But what follows this is also inconsistent with the strictness of his life. DThat is to say, Critobulus, a witty lad, pokes fun at Socrates, who is an elderly man and his teacher, saying​96 that he is much uglier than the Sileni. Socrates then matches his beauty, point by point, with that of Critobulus and having chosen as judges the boy and the dancing-girl, proposes as prizes for the winner the kisses of the judges. What young man, I ask, who comes upon this passage, will not be corrupted rather than stimulated to goodness?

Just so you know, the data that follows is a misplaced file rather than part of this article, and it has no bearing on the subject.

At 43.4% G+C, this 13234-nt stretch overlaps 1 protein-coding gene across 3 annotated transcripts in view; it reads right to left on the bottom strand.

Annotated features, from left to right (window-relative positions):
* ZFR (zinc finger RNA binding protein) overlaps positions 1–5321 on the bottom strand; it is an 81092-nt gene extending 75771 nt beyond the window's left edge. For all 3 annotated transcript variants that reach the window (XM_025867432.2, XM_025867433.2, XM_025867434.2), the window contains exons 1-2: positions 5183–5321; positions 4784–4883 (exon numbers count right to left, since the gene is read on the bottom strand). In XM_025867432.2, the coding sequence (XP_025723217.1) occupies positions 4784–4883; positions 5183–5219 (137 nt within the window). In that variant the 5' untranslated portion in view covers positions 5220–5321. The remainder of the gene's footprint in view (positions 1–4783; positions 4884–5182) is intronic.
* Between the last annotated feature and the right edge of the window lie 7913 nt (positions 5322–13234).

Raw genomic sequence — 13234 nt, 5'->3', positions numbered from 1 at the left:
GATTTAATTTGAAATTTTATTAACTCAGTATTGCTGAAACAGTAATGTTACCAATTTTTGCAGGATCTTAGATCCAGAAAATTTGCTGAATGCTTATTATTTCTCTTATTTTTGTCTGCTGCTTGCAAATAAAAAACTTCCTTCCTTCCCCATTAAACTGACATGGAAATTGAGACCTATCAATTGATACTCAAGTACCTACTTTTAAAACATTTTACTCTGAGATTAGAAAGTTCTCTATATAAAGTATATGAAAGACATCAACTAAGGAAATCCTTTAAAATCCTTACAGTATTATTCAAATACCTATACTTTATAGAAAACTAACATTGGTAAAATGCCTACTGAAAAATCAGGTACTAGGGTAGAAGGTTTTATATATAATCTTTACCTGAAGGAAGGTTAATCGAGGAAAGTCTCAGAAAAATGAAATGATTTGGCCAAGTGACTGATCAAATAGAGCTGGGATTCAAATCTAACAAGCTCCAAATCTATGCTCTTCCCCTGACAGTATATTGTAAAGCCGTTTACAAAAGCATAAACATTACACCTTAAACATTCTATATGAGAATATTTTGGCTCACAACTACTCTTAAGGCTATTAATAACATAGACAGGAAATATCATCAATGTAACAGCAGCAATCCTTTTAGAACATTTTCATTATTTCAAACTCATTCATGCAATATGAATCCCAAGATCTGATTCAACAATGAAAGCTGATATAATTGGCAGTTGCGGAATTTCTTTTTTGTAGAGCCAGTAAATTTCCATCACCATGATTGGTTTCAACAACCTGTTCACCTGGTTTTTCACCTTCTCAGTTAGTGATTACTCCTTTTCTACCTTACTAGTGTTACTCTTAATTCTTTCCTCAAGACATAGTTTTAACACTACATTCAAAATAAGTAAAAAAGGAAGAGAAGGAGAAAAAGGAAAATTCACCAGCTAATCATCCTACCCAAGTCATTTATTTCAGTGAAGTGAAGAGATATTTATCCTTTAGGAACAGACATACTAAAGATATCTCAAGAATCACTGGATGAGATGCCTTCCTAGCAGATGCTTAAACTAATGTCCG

In Homer's account of the symposium of Menelaus, on the other hand, they propound to each other questions as though they were in a company of learned men, and by civilized conversation they delight one another, and us as well. EMenelaus, for example, when Telemachus and his associates have returned from the bath and the Accompaniments of the meal have been placed before them, invites them to take their share in these words:​97 "Help yourselves  p357 to the food and enjoy yourselves; later, when we have ceased from our dinner,​98 we will ask who ye twain are." Thereupon, as a special mark of kindness, he gave them in addition some of the food that had been placed before himself:​99 "Thus spake he, and took in his hands and placed before them the fat roasted chine of an ox, Fwhich they had set before him as his special portion." And after eating in silence, as becomes young men, they talk quietly with one another with heads bent together, not on the subject of food, he says,​100 nor even about their host's maidservants, by whom they had been bathed, but rather about the rich possessions of him who had given them welcome: "Such verily, are the rich possessions that are stored in the house of Zeus."​101 For in this way, Seleucus says, the verse is better written. But Aristarchus writes it not as it should be: 189"Such verily, is the courtyard of Olympian Zeus within." For it is not merely the beauty of the house that they admire; how, for example, could there have been amber and silver and ivory on the walls? On the contrary, while they do comment on the house, saying that it has "resounding halls" (such, of course, are halls which are high-roofed and spacious), it is about the vessels they speak in the line,​102 "of gold and amber, yea, and silver and ivory"; after which comes naturally, B"Such, verily, are the rich possessions that are stored in the house of Zeus, so countless many are these; wonder holds me as I look upon them." But to  p359 the line, "Such, verily, is the courtyard of Olympian Zeus within," it is a non sequitur to add "so countless many are these," being a solecism by reason of the unusual character​103 of the reading. Further, the word court-yard (aulê)​104 does not even accord with the house. CFor the word used is of a place across which the air blows, and we speak of "letting a draught through," of a place which receives air from sides. Again there is the instrument called aulos, because the air goes through it, and any foregoing prolonged in a straight line we call aulos, like a stadium, or a gush of blood: "Forthwith a thick gush came from his nostrils;"​105 or of the helmet when it extends straight up from the middle we say that it is "tube-like."​106 At Athens there are certain "sacred hollows" (aulones), as they are called, which Philochorus mentions in the ninth book.​107 The noun meaning "hollows is masculine, as in Thrace, Book IV,​108 and all the historians who write in prose; but in the poets it is feminine. DCarcinus, in Achilles:​109 "Into a deep hollow which surrounded the army." And Sophocles in The Scythians:​110 "Crags and caves and hollows by the shore." We must therefore take the word as feminine also in Eratosthenes'  p361 Hermes,​111 where we have "A deep​112 hollow runs through it," bathys being for batheia, precisely like jthêlys eersê, "fresh" dew. Everything, then, of this nature​113 is said to be an aulê ("court-yard") or an aulôn ("hollow"). EBut in the present instance, in speaking of the king's palace they say aulae ("courts"), as Menander​114 does: "To worship courts and nabobs." And Diphilus:​115 "To worship courts, as it seems to me, stamps one as an exile or a starveling or a rogue from the whipping-post." That is, they are called "courts" because the open spaces in front of the house are large, or because the king's bodyguard bivouac​116 and lie beside the palace. But Homer always uses "court" (singular) of the open spaces, where the altar of Zeus, god of the enclosure, was placed. FPeleus, at least, is found​117 "in the feeding-place of the court; and he held a gold goblet as he poured a libation of sparkling wine upon the blazing victims." And Priam:​118 "In the feeding-places of the court was rolling in the filth." Doubt, too, commands Phemius and his companion: "Nay then, depart from the well-built halls 190 out of the slaughter into the court."​119 But that Telemachus praised the rich possessions is made clear by Menelaus: "Dear children, no mortal man would Vie with Zeus; for his halls and rich possessions are deathless."120